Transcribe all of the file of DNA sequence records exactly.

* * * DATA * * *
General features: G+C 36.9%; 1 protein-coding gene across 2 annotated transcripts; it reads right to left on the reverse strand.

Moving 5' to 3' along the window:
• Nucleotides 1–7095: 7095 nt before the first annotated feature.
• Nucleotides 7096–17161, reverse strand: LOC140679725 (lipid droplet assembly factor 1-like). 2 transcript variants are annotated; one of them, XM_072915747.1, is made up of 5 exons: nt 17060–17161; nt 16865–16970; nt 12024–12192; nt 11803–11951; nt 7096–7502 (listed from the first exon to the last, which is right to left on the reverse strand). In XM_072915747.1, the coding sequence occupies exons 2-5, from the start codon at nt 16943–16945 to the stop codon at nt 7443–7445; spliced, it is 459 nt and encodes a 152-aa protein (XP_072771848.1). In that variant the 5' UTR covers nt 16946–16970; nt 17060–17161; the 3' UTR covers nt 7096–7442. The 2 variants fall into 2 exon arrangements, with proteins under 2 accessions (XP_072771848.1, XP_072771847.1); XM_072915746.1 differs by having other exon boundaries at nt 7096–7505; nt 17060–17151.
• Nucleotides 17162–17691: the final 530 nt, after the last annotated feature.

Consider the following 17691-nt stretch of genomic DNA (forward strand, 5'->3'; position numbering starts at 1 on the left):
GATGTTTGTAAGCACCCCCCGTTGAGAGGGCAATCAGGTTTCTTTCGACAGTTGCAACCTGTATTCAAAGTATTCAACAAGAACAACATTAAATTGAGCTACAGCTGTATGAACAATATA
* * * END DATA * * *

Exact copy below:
General features: G+C 36.9%; 1 protein-coding gene across 2 annotated transcripts; it reads right to left on the reverse strand.

Moving 5' to 3' along the window:
• Nucleotides 1–7095: 7095 nt before the first annotated feature.
• Nucleotides 7096–17161, reverse strand: LOC140679725 (lipid droplet assembly factor 1-like). 2 transcript variants are annotated; one of them, XM_072915747.1, is made up of 5 exons: nt 17060–17161; nt 16865–16970; nt 12024–12192; nt 11803–11951; nt 7096–7502 (listed from the first exon to the last, which is right to left on the reverse strand). In XM_072915747.1, the coding sequence occupies exons 2-5, from the start codon at nt 16943–16945 to the stop codon at nt 7443–7445; spliced, it is 459 nt and encodes a 152-aa protein (XP_072771848.1). In that variant the 5' UTR covers nt 16946–16970; nt 17060–17161; the 3' UTR covers nt 7096–7442. The 2 variants fall into 2 exon arrangements, with proteins under 2 accessions (XP_072771848.1, XP_072771847.1); XM_072915746.1 differs by having other exon boundaries at nt 7096–7505; nt 17060–17151.
• Nucleotides 17162–17691: the final 530 nt, after the last annotated feature.

Consider the following 17691-nt stretch of genomic DNA (forward strand, 5'->3'; position numbering starts at 1 on the left):
GATGTTTGTAAGCACCCCCCGTTGAGAGGGCAATCAGGTTTCTTTCGACAGTTGCAACCTGTATTCAAAGTATTCAACAAGAACAACATTAAATTGAGCTACAGCTGTATGAACAATATA